The Good Apprentice

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The Good Apprentice
Cover of the first edition
AuthorIris Murdoch
Cover artistTom Phillips[1]
CountryUnited Kingdom
PublisherChatto & Windus
Publication date
Media typePrint (Hardback & Paperback)
823/.914 19
LC ClassPR6063.U7 G6 1986

The Good Apprentice is the 22nd novel by Iris Murdoch, first published in 1985.


Edward Baltram, a college student living in London, gives his best friend Mark a sandwich laced with a hallucinogenic drug for a joke. After Mark, still high, falls to his death from a window, Edward is wracked with guilt and depression — worsened by daily letters from Mark's mother cursing him as a murderer.

In search of his father, Jesse, Edward sets off for Seegard, the family home, away from the harsh reality of London. As Edward progresses through the novel, he revives somewhat, thanks to the love of his eccentric father and his extended family of supportive women. He eventually finds, however, that he must come to terms with Mark's death.

Meanwhile, Edward's stepbrother Stuart Cuno decides to give up his studies and goes in search of the "pure" life of an aesthete, to his family's bewilderment. Stuart has a close bond with thirteen-year-old Meredith, the son of Thomas and Midge McCaskerville.

While Edward seeks redemption and Stuart salvation, Midge is having an affair with her husband's best friend, Harry Cuno - stepfather to Edward and father to Stuart. Her passionate love affair comes to a head after two years when she is disgraced publicly and falls unexpectedly in love with Stuart. Left with a difficult decision, Midge turns to Edward for support.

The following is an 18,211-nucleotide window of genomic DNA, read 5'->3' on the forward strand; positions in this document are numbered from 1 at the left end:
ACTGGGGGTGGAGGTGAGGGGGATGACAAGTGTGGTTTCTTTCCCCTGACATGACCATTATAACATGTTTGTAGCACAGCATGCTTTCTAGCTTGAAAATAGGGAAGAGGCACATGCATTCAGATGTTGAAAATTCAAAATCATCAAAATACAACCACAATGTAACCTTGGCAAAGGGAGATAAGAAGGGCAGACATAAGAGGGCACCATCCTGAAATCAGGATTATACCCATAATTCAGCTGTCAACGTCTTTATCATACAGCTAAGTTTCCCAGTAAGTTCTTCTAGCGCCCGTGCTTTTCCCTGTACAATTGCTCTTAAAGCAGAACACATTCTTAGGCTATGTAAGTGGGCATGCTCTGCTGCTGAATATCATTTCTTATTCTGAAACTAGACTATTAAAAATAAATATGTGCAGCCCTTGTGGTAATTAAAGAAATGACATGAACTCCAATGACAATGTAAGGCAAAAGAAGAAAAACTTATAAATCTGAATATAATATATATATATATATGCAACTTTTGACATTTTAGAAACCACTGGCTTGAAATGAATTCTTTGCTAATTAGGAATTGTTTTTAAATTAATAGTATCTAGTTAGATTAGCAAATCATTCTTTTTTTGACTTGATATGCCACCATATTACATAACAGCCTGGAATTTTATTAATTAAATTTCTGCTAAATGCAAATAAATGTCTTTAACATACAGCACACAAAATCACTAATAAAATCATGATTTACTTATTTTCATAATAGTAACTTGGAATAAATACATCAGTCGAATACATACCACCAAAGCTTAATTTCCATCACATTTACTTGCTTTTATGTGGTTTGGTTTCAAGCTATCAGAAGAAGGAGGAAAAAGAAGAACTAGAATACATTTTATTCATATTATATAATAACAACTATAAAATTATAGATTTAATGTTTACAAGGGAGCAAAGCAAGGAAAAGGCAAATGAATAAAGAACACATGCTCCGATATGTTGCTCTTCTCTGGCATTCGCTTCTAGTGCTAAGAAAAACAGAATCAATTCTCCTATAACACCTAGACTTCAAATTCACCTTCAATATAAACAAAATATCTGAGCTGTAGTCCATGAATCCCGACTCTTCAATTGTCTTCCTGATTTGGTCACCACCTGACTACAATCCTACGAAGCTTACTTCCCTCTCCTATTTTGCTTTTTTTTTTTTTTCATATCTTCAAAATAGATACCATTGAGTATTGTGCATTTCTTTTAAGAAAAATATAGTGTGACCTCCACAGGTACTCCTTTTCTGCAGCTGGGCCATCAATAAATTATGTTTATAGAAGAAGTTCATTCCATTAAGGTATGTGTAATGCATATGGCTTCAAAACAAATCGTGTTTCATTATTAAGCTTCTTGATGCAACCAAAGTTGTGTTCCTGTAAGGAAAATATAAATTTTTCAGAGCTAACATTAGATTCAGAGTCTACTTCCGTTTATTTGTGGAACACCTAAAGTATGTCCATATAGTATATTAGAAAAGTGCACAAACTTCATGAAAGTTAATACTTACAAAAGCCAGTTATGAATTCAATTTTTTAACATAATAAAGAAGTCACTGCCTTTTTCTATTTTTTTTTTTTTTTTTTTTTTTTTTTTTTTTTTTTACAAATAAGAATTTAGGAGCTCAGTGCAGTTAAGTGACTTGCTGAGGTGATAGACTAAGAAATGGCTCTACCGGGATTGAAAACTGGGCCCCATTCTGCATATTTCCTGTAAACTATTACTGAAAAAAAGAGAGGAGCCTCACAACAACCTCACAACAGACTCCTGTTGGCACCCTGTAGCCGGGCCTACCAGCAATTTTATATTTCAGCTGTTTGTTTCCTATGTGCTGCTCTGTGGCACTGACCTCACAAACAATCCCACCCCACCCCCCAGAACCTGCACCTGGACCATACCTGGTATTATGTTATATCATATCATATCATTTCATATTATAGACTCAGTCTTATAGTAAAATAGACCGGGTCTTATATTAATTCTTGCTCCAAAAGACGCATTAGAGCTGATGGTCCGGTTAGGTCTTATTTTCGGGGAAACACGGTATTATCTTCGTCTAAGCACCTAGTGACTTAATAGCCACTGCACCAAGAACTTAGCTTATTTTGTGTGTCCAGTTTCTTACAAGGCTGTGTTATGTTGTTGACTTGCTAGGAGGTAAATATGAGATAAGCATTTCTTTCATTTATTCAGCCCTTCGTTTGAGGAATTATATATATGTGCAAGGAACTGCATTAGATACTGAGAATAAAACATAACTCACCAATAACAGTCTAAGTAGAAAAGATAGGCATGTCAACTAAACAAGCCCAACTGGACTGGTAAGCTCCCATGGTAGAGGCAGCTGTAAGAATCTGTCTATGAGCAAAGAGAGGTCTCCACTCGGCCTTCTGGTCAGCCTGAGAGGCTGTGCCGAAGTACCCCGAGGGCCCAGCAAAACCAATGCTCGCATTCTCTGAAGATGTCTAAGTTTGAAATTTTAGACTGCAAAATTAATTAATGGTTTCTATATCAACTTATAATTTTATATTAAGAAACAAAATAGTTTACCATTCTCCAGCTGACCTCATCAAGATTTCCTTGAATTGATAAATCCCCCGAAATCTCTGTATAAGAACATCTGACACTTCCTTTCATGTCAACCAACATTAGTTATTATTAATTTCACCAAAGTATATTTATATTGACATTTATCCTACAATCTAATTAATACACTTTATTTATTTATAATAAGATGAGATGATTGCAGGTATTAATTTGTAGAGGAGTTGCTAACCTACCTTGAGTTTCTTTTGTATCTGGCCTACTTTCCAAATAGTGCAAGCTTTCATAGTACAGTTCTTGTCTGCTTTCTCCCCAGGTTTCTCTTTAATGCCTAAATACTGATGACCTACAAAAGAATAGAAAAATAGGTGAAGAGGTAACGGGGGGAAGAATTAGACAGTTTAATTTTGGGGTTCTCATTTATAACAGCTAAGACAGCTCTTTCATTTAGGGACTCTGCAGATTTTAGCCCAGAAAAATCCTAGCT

Awards and nominations[edit]

The Good Apprentice was shortlisted for the 1985 Booker Prize.[2]


The critic Harold Bloom listed The Good Apprentice in his The Western Canon (1994) as one of the books in his conception of artistic works that have been important and influential in Western culture.[3]


  1. ^
  2. ^ "The Man Booker Prize Archive" (PDF). The Man Booker Prize. Archived from the original (PDF) on 15 September 2013. Retrieved 20 October 2014.
  3. ^ Bloom, Harold. The Western Canon: The Books and School of the Ages. Riverhead Books, 1995, 523.